Technical Reports

CROUP

Croup is a common viral illness affecting 80,000 children annually in Canada. Between 7-31% of children seen in an ED for croup are admitted to hospital due to health care provider apprehension. However, over 60% of children with croup experience mild symptoms that can be safely managed at home. Emerging evidence suggests that initiatives targeting healthcare consumers (i.e., patients, parents, families) can inform decision making and shape treatment expectations. Previous research demonstrates that innovative media are superior to traditional standard health sheets for transferring information to consumers. The purpose of this project was to develop, refine, and test the usability of a whiteboard animation video for parents about childhood croup. Parents rated the tools highly across all usability items, suggesting that creative tools developed using multi-method development processes can help facilitate the uptake of health information in parents.

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PEDIATRIC ACUTE GASTROENTERITIS

Characterized by vomiting, fever, abdominal pain and diarrhea, acute gastroenteritis (AGE) is a common illness in pediatric populations. In Canada, pediatric AGE accounts for 200,000 emergency visits, 20,000 hospital admissions, and 30 deaths a year. Yet, there continues to be significant practice variations in the treatment of AGE. Knowledge translation (KT) can help close the research-practice gap. In particular, art and stories are powerful mediums that cut across age, culture, language, literacy, and gender barriers. The purpose of this study was to work with parents to develop an e-Book and whiteboard animation video for parents on pediatric AGE. Using a multi-method research process, we developed a 2 minute 57 second video and 39-page e-Book for pediatric AGE. Both tools underwent usability testing with parents in three Canadian emergency department waiting rooms in urban, rural, and remote regions. Focus groups were also conducted with parents in each of the three regions. Overall, parents felt that digital and paper-based KT tools would be beneficial knowledge dissemination mediums. Our study showed that parents positively rated an e-Book and whiteboard animation video for pediatric AGE. These findings demonstrate how working together with key stakeholders can facilitate the development of KT tools for parents that are usable, relevant, and increase parental confidence. Furthermore, the type of KT tool developed is an important decision that may depend on parental preferences as well as when and where parents access the tools.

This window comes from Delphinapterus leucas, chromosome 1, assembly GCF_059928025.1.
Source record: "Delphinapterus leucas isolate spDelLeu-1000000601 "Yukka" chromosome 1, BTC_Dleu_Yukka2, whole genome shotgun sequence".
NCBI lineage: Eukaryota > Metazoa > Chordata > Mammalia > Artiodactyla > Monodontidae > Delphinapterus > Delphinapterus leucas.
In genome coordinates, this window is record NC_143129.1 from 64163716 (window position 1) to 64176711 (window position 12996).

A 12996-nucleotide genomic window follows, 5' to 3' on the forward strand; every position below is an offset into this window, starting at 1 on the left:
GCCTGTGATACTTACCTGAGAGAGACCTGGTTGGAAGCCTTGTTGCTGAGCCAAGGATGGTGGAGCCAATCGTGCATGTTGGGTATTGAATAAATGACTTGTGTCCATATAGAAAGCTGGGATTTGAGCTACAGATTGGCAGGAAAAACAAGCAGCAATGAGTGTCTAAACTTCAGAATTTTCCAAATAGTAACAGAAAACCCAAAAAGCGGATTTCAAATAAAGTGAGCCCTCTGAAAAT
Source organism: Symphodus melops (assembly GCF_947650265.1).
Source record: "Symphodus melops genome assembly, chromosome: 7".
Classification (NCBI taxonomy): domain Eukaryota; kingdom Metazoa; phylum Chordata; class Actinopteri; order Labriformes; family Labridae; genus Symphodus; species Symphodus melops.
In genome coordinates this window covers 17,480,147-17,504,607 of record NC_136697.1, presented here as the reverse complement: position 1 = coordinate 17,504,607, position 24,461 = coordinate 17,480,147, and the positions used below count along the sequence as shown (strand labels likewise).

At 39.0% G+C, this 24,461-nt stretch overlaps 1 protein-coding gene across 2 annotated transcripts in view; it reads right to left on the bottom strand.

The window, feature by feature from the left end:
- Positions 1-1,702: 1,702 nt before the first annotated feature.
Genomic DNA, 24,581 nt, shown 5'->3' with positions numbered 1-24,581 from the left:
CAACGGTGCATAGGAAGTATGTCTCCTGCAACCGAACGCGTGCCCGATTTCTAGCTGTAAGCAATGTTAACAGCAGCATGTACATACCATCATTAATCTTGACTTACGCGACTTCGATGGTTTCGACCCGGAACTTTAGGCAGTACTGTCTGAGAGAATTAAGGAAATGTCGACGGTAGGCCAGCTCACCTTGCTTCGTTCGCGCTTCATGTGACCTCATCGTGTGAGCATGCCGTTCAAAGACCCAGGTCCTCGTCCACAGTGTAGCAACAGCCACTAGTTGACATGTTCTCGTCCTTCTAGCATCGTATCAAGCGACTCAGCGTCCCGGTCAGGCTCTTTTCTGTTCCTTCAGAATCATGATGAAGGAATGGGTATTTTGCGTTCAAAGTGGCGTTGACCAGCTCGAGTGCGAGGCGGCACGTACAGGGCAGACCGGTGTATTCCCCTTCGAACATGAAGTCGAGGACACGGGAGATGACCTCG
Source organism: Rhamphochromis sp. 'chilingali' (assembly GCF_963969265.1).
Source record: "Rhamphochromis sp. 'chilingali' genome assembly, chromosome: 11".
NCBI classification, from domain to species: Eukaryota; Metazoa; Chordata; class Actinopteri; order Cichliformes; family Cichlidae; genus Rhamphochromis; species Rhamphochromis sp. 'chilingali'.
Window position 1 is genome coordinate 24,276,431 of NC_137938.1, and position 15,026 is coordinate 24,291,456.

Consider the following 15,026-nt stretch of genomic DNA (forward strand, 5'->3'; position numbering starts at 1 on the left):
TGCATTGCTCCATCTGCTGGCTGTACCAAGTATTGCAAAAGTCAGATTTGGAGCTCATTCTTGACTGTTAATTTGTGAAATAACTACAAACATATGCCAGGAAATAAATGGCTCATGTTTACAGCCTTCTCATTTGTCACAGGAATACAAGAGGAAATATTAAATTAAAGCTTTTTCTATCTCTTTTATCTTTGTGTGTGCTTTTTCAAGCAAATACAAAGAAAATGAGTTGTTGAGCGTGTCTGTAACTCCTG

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PEDIATRIC FEVER

Fever is defined as an elevated body temperature greater or equal to 38 degrees celsius when measured via the ear canal. It is a common bodily response in children and is typically a benign process that is self-limiting. However, fever can be an anxiety provoking event for some parents because their child can look unwell and become irritable as a result. Past attempts at translating medical knowledge about fever and its management strategies into parent-friendly formats exist; however, parent misperceptions about definition and management persist despite these educational tools.

Our research team employs patient engagement techniques to develop resources for parents to enhance the uptake of complex medical knowledge. First, our research group conducts qualitative interviews and knowledge synthesis of the literature. Following analysis, salient themes are used to develop a script and skeleton for our videos and infographics, respectively. Employing this same process, this paper discusses the development and usability testing of two digital tools for fever. Prototypes for the video and infographic were tested by parents in urban and remote emergency department (ED) waiting rooms. A total of 58 surveys were completed by parents. Overall, parents rated both the fever video and infographic favourably, suggesting that patient engaged research methods and digital formats are mediums that can facilitate knowledge transfer.

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